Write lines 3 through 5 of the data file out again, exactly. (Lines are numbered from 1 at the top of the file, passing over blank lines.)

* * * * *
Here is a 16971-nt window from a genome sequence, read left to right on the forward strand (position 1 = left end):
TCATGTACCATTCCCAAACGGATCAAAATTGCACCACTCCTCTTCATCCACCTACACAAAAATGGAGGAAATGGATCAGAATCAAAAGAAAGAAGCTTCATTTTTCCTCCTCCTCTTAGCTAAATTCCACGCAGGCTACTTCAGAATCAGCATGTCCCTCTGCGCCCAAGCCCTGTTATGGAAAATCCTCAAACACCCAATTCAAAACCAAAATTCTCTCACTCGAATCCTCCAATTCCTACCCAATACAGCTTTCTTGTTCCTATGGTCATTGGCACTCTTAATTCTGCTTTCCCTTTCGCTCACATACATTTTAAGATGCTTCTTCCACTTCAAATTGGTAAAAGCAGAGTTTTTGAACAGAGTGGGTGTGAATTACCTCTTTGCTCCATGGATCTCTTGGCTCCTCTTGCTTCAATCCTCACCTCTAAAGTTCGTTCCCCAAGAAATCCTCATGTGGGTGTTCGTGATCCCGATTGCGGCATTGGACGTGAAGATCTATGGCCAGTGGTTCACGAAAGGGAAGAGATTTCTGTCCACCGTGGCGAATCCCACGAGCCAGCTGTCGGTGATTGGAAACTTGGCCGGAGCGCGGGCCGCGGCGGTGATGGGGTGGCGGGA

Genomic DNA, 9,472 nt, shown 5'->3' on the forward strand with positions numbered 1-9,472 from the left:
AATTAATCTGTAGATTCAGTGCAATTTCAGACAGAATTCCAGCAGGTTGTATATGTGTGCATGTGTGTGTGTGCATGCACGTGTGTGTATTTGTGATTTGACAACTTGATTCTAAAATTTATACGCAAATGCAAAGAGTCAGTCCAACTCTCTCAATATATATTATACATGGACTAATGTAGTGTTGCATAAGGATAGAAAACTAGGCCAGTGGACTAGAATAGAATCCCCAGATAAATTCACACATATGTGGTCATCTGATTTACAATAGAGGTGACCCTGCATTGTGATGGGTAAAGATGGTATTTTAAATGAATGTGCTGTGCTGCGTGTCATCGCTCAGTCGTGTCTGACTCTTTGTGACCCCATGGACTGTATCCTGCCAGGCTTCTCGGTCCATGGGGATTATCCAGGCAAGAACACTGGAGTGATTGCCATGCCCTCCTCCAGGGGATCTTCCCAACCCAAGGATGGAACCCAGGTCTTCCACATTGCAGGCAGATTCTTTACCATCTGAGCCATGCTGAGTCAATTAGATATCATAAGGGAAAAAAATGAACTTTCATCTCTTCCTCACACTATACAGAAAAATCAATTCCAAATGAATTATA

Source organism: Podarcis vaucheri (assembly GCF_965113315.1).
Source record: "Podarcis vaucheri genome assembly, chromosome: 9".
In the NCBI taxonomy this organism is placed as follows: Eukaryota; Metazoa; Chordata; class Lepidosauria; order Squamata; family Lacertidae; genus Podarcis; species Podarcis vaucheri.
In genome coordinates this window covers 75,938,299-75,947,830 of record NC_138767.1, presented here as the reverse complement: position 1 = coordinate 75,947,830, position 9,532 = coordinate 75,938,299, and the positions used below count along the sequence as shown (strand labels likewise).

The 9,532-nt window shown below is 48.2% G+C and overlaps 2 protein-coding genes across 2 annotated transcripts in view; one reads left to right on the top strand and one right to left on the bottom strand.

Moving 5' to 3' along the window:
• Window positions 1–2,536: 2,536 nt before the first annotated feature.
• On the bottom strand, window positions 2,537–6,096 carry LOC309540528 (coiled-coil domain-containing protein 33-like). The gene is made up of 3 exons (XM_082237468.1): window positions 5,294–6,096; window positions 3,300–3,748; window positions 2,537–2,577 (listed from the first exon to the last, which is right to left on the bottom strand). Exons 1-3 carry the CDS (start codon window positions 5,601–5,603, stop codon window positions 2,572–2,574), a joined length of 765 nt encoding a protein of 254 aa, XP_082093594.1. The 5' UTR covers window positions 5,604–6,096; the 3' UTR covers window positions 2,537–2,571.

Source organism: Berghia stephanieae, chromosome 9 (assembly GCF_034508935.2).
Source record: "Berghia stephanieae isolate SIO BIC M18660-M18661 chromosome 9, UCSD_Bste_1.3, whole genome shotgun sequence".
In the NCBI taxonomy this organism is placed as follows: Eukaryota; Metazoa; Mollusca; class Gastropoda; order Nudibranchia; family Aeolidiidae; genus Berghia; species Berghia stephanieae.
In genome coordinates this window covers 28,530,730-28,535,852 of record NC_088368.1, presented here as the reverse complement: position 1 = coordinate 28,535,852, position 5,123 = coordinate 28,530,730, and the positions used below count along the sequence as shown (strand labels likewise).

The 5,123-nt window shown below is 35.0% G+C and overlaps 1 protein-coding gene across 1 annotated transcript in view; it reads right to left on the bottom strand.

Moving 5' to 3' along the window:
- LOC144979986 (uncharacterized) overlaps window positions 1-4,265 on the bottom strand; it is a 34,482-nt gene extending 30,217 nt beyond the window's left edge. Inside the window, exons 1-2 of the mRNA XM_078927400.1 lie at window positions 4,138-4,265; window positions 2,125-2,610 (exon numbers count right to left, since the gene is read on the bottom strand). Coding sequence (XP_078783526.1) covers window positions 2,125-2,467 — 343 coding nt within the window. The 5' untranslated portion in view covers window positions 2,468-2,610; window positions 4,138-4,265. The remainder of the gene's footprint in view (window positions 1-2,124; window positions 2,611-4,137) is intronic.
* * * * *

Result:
Genomic DNA, 9,472 nt, shown 5'->3' on the forward strand with positions numbered 1-9,472 from the left:
AATTAATCTGTAGATTCAGTGCAATTTCAGACAGAATTCCAGCAGGTTGTATATGTGTGCATGTGTGTGTGTGCATGCACGTGTGTGTATTTGTGATTTGACAACTTGATTCTAAAATTTATACGCAAATGCAAAGAGTCAGTCCAACTCTCTCAATATATATTATACATGGACTAATGTAGTGTTGCATAAGGATAGAAAACTAGGCCAGTGGACTAGAATAGAATCCCCAGATAAATTCACACATATGTGGTCATCTGATTTACAATAGAGGTGACCCTGCATTGTGATGGGTAAAGATGGTATTTTAAATGAATGTGCTGTGCTGCGTGTCATCGCTCAGTCGTGTCTGACTCTTTGTGACCCCATGGACTGTATCCTGCCAGGCTTCTCGGTCCATGGGGATTATCCAGGCAAGAACACTGGAGTGATTGCCATGCCCTCCTCCAGGGGATCTTCCCAACCCAAGGATGGAACCCAGGTCTTCCACATTGCAGGCAGATTCTTTACCATCTGAGCCATGCTGAGTCAATTAGATATCATAAGGGAAAAAAATGAACTTTCATCTCTTCCTCACACTATACAGAAAAATCAATTCCAAATGAATTATA

Source organism: Podarcis vaucheri (assembly GCF_965113315.1).